The report -- written by members of the Malaysian Palm Oil Board, and published in the journal Nutrition and Metabolism -- studied the effects of three diets on blood glucose and insulin levels.
Diet 1 was based on plam olein (POL). Diet 2 was based on partially hydrogenated soybean oil (PHSO), which is rich in trans-fatty acids. Diet 3 was based on an interesterfied fat (IE), and enriched with stearic acid.
Meals prepared with IE were found to raise blood glucose levels 40 percent more than meals prepared with POL or PHSO. In addition, the report found that meals prepared with IE caused a 22 percent drop in blood insulin levels. Insulin levels were reported to drop by 10 percent following meals prepared with PHSO.
“This is the first human study to examine simultaneously the metabolic effects of the two most common replacement fats for a natural saturated fat widely incorporated in foods,” said Kalyana Sundram, one of the authors of the report, “As such, it is somewhat alarming that both modified fats failed to pass the sniff test for metabolic performance relative to palm olein itself.”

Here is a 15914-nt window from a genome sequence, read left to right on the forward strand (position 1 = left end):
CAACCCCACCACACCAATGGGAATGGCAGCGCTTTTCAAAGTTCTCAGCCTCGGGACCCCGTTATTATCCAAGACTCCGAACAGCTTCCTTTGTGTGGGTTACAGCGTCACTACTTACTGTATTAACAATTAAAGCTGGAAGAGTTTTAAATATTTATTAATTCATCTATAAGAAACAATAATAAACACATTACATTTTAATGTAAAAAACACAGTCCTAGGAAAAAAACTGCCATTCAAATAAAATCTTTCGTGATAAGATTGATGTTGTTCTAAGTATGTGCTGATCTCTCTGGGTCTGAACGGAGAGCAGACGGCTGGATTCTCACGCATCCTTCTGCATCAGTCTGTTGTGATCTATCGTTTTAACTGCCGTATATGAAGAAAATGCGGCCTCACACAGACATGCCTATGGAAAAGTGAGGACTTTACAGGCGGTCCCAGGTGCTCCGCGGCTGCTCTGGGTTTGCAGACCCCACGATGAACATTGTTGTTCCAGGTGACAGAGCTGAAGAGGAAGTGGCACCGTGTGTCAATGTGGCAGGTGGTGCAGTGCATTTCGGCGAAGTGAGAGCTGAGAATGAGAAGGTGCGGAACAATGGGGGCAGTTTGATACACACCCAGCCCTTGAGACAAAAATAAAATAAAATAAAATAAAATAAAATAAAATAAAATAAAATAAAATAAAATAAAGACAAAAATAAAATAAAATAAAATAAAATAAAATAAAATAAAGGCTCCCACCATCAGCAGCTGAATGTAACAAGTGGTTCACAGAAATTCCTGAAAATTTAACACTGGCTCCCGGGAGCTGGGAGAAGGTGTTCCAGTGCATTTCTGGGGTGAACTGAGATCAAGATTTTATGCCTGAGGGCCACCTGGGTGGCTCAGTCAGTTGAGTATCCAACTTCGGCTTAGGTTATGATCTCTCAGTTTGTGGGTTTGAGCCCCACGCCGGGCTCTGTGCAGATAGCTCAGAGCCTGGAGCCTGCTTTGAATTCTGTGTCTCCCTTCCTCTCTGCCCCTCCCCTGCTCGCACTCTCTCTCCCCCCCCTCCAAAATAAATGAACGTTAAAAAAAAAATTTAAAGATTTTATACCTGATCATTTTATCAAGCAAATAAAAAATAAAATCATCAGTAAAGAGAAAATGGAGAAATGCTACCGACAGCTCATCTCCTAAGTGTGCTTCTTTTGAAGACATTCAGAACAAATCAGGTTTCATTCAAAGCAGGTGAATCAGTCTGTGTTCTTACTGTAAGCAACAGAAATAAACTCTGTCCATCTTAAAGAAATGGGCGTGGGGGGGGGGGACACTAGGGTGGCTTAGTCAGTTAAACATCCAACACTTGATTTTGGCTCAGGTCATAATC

“The food industry may be switching consumers from one kind of dietary poison to another,” said Mike Adams, author of "Poison In the Food: Hydrogenated Oils." “There is no such thing as a truly healthy processed food. Healthy fats, in particular, must be consumed in their natural forms, without chemical alteration or processing. Anything else is going to present health problem for consumers,” said Adams.